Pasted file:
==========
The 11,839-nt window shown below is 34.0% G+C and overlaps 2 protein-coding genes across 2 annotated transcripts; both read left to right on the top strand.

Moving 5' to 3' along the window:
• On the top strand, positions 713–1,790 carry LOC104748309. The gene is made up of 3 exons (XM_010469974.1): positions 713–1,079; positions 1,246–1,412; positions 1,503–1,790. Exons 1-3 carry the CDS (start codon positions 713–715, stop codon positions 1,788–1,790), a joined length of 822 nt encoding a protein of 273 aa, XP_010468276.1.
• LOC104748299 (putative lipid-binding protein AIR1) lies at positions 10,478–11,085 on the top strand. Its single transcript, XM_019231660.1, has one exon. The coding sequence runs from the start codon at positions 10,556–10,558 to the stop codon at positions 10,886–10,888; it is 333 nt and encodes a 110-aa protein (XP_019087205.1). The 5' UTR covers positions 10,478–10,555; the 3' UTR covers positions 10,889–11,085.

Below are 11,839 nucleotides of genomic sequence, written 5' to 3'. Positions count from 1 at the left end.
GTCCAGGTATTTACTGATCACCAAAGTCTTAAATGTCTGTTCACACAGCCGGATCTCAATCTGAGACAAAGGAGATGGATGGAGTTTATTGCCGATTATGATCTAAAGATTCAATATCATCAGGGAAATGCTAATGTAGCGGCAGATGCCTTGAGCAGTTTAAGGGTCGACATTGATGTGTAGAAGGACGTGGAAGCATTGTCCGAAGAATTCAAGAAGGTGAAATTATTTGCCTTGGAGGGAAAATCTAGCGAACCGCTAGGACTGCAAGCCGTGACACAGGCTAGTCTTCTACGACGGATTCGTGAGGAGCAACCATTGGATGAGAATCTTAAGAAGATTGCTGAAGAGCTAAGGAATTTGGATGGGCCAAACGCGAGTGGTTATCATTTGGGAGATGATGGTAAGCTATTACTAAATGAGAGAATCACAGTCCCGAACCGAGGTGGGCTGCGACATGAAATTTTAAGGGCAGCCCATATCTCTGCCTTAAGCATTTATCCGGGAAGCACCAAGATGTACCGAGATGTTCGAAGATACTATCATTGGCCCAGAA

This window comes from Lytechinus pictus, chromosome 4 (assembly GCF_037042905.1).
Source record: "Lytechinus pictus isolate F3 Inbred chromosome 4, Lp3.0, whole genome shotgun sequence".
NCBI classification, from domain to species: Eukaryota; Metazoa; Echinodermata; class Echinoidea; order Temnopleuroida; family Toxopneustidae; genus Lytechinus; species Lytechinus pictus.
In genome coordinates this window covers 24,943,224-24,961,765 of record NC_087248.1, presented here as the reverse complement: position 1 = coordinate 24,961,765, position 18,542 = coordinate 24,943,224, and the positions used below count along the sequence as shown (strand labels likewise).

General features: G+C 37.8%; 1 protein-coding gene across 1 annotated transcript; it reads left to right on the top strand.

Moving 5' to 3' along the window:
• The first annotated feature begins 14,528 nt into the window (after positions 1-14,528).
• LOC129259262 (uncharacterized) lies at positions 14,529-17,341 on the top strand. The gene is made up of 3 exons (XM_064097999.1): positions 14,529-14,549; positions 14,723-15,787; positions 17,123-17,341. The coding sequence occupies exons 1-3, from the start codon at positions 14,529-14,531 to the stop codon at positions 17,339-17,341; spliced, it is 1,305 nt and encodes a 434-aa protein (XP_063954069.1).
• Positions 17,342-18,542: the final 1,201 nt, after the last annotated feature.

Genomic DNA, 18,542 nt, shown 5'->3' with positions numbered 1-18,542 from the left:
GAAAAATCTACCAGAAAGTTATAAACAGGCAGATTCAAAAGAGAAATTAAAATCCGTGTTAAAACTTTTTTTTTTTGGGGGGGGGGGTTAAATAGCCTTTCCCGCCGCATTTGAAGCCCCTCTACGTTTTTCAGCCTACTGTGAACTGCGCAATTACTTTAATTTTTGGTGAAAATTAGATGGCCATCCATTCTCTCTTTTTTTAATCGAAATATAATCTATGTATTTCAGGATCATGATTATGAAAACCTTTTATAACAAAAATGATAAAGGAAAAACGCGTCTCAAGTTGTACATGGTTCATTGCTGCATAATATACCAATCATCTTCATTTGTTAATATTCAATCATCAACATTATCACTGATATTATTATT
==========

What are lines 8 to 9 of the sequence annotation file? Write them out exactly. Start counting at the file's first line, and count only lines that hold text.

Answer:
Source record: "Lytechinus pictus isolate F3 Inbred chromosome 4, Lp3.0, whole genome shotgun sequence".
NCBI classification, from domain to species: Eukaryota; Metazoa; Echinodermata; class Echinoidea; order Temnopleuroida; family Toxopneustidae; genus Lytechinus; species Lytechinus pictus.